Links to products
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A bit about Amazon
While Amazon.com famously started as a bookseller, Bezos contended from its start that the site was not merely a retailer of consumer products. He argued that Amazon.com was a technology company whose business was simplifying online transactions for consumers.
The Amazon.com business strategy was often met with scepticism. Financial journalists and analysts disparaged the company by referring to it as Amazon.bomb. Doubters claimed Amazon.com ultimately would lose in the marketplace to established bookselling chains, such as Borders and Barnes & Noble, once they had launched competing e-commerce sites. The lack of company profits until the final quarter of 2001 seemed to justify its critics.
However, Bezos dismissed naysayers as not understanding the massive growth potential of the Internet. He argued that to succeed as an online retailer, a company needed to “Get Big Fast,” a slogan he had printed on employee T-shirts. In fact, Amazon.com did grow fast, reaching 180,000 customer accounts by December 1996, after its first full year in operation, and less than a year later, in October 1997, it had 1,000,000 customer accounts. Its revenues jumped from $15.7 million in 1996 to $148 million in 1997, followed by $610 million in 1998. Amazon.com’s success propelled its founder to become Time magazine’s 1999 Person of the Year.
The company expanded rapidly in other areas. Its Associates program, where other Web sites could offer merchandise for sale and Amazon.com would fill the order and pay a commission, grew from one such site in 1996 to more than 350,000 by 1999. Following Bezos’s initial strategy, the company quickly began selling more than books. Music and video sales started in 1998. That same year it began international operations with the acquisition of online booksellers in the United Kingdom and Germany. By 1999 the company was also selling consumer electronics, video games, software, home-improvement items, toys and games, and much more.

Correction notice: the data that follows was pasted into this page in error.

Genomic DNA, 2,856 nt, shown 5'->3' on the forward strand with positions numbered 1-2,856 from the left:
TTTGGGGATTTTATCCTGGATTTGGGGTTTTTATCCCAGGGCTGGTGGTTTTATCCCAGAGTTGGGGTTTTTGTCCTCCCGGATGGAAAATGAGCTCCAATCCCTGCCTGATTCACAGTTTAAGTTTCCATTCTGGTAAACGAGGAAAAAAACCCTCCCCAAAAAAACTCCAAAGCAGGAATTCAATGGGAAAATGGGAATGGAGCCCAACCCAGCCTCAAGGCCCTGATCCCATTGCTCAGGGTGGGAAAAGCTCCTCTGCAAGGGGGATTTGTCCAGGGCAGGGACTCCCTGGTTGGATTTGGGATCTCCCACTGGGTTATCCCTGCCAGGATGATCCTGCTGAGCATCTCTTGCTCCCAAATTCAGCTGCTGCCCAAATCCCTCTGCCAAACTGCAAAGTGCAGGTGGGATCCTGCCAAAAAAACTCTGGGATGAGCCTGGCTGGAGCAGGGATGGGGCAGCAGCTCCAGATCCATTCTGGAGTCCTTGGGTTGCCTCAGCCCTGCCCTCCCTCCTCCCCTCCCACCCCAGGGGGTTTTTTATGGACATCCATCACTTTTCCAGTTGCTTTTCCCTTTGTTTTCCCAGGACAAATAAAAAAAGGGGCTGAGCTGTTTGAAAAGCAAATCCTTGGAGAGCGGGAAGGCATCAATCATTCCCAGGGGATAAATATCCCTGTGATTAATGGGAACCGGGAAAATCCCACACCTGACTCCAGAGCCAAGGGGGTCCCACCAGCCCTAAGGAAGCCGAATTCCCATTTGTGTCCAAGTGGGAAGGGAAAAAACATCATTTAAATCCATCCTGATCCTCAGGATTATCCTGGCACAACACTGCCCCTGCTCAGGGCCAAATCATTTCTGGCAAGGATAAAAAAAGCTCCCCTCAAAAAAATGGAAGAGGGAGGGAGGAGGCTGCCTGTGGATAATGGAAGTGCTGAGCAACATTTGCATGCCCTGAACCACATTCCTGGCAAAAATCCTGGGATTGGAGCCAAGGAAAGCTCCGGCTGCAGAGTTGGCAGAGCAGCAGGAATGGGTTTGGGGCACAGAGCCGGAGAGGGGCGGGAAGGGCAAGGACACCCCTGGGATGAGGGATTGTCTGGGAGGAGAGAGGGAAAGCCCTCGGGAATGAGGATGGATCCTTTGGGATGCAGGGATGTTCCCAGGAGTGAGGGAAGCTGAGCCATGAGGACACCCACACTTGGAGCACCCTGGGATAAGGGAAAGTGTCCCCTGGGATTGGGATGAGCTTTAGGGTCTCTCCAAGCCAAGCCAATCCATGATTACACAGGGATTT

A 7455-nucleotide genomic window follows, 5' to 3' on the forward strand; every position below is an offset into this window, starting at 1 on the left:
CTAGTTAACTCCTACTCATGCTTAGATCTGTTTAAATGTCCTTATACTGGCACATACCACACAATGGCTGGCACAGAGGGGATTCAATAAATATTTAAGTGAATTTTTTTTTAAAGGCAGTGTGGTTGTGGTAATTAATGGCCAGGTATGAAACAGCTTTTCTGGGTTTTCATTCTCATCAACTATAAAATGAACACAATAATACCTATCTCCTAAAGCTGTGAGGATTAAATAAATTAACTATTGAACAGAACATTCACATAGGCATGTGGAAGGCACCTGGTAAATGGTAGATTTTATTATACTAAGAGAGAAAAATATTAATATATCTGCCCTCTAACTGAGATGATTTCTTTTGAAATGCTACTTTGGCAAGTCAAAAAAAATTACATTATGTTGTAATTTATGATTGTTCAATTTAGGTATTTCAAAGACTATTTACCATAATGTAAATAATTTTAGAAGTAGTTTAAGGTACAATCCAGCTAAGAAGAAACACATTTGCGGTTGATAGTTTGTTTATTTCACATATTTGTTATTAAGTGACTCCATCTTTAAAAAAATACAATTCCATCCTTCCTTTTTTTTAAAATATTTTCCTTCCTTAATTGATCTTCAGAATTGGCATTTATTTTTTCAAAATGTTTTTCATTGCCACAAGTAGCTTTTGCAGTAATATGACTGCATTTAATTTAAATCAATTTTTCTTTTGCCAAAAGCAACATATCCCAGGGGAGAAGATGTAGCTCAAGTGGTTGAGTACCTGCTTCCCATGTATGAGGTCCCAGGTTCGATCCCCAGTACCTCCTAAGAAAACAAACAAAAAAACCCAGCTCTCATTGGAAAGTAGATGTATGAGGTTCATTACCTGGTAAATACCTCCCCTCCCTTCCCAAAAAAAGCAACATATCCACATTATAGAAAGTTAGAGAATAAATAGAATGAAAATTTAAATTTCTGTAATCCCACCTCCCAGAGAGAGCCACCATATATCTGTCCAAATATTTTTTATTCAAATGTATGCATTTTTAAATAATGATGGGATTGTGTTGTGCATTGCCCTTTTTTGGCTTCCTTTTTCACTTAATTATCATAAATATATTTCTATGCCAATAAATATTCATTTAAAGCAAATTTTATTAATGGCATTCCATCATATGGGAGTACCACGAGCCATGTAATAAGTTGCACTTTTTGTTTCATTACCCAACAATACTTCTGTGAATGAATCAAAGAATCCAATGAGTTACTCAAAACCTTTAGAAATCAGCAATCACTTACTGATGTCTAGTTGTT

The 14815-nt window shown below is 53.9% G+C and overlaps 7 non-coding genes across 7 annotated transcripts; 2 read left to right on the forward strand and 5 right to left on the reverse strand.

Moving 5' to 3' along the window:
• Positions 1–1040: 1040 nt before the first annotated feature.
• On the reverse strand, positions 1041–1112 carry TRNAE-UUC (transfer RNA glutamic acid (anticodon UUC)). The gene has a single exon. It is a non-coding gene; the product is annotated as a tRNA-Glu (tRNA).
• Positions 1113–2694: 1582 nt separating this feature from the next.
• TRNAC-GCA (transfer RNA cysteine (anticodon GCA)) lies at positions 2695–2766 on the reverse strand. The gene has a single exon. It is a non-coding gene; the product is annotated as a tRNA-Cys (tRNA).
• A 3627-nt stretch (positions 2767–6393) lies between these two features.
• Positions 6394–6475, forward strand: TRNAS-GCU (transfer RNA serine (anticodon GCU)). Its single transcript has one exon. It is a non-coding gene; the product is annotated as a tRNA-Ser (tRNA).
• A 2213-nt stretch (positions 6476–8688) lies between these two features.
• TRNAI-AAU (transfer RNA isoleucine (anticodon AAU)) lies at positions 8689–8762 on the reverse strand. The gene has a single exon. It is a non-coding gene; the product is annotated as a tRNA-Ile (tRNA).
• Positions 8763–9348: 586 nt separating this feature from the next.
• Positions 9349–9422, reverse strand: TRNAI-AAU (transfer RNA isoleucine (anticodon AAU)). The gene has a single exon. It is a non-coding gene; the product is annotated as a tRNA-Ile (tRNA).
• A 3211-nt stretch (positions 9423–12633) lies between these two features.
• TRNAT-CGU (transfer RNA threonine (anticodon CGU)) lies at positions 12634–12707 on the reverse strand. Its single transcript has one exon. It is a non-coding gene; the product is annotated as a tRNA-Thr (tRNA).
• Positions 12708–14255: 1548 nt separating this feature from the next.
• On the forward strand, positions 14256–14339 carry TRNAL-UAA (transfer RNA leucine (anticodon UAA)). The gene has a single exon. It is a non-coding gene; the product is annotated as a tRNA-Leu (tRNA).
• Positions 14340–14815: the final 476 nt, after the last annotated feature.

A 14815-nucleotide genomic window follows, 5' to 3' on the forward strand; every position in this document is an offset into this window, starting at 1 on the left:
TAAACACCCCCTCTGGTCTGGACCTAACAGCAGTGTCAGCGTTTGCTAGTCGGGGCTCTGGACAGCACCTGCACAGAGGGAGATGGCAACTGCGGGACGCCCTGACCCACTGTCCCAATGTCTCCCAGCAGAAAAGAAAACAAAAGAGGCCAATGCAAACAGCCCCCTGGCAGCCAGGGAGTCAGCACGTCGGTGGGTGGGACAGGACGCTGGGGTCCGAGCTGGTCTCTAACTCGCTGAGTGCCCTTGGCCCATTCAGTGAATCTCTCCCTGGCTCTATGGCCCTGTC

To sustain that growth, Amazon.com needed more than private investors to underwrite the expansion. As a result, in May 1997, less than two years after opening its virtual doors to consumers and without ever having made a profit, Amazon.com became a public company, raising $54 million on the NASDAQ market. In addition to the cash, the company was able to use its high-flying stock to fund its aggressive growth and acquisition strategy.
Although offering more types of goods broadened its appeal, it was Amazon.com’s service that gained it customer loyalty and ultimate profitability. Its personalization tools recommended other products to buy on the basis of both a customer’s purchasing history and data from buyers of the same items. Its publishing of customer reviews of products fostered a “community of consumers” who helped each other find everything from the right book to the best blender.
For more about Amazon go to https://www.britannica.com/topic/Amazoncom